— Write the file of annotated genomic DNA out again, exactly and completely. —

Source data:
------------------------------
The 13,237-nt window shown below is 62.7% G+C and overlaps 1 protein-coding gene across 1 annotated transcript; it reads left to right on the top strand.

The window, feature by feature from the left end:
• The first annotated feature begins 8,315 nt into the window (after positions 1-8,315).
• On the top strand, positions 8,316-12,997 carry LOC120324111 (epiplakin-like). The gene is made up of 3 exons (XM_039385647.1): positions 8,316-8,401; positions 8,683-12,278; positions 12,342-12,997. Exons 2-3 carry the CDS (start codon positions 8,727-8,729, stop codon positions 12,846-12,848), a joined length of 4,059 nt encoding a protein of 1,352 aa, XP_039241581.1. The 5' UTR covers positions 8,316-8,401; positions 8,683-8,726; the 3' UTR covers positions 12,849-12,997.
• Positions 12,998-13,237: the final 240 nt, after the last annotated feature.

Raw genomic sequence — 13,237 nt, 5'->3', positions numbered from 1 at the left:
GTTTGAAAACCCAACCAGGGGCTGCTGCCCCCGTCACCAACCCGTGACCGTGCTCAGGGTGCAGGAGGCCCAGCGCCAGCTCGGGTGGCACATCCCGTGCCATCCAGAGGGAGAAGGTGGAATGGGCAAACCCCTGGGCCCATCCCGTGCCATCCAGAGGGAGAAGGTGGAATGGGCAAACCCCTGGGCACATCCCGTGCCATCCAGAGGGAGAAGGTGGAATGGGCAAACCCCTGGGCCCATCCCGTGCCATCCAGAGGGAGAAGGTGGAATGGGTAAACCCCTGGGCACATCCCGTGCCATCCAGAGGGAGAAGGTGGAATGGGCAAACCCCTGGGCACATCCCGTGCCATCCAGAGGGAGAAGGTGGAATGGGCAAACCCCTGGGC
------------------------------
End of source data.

The 13,237-nt window shown below is 62.7% G+C and overlaps 1 protein-coding gene across 1 annotated transcript; it reads left to right on the top strand.

The window, feature by feature from the left end:
• The first annotated feature begins 8,315 nt into the window (after positions 1-8,315).
• On the top strand, positions 8,316-12,997 carry LOC120324111 (epiplakin-like). The gene is made up of 3 exons (XM_039385647.1): positions 8,316-8,401; positions 8,683-12,278; positions 12,342-12,997. Exons 2-3 carry the CDS (start codon positions 8,727-8,729, stop codon positions 12,846-12,848), a joined length of 4,059 nt encoding a protein of 1,352 aa, XP_039241581.1. The 5' UTR covers positions 8,316-8,401; positions 8,683-8,726; the 3' UTR covers positions 12,849-12,997.
• Positions 12,998-13,237: the final 240 nt, after the last annotated feature.

Raw genomic sequence — 13,237 nt, 5'->3', positions numbered from 1 at the left:
GTTTGAAAACCCAACCAGGGGCTGCTGCCCCCGTCACCAACCCGTGACCGTGCTCAGGGTGCAGGAGGCCCAGCGCCAGCTCGGGTGGCACATCCCGTGCCATCCAGAGGGAGAAGGTGGAATGGGCAAACCCCTGGGCCCATCCCGTGCCATCCAGAGGGAGAAGGTGGAATGGGCAAACCCCTGGGCACATCCCGTGCCATCCAGAGGGAGAAGGTGGAATGGGCAAACCCCTGGGCCCATCCCGTGCCATCCAGAGGGAGAAGGTGGAATGGGTAAACCCCTGGGCACATCCCGTGCCATCCAGAGGGAGAAGGTGGAATGGGCAAACCCCTGGGCACATCCCGTGCCATCCAGAGGGAGAAGGTGGAATGGGCAAACCCCTGGGC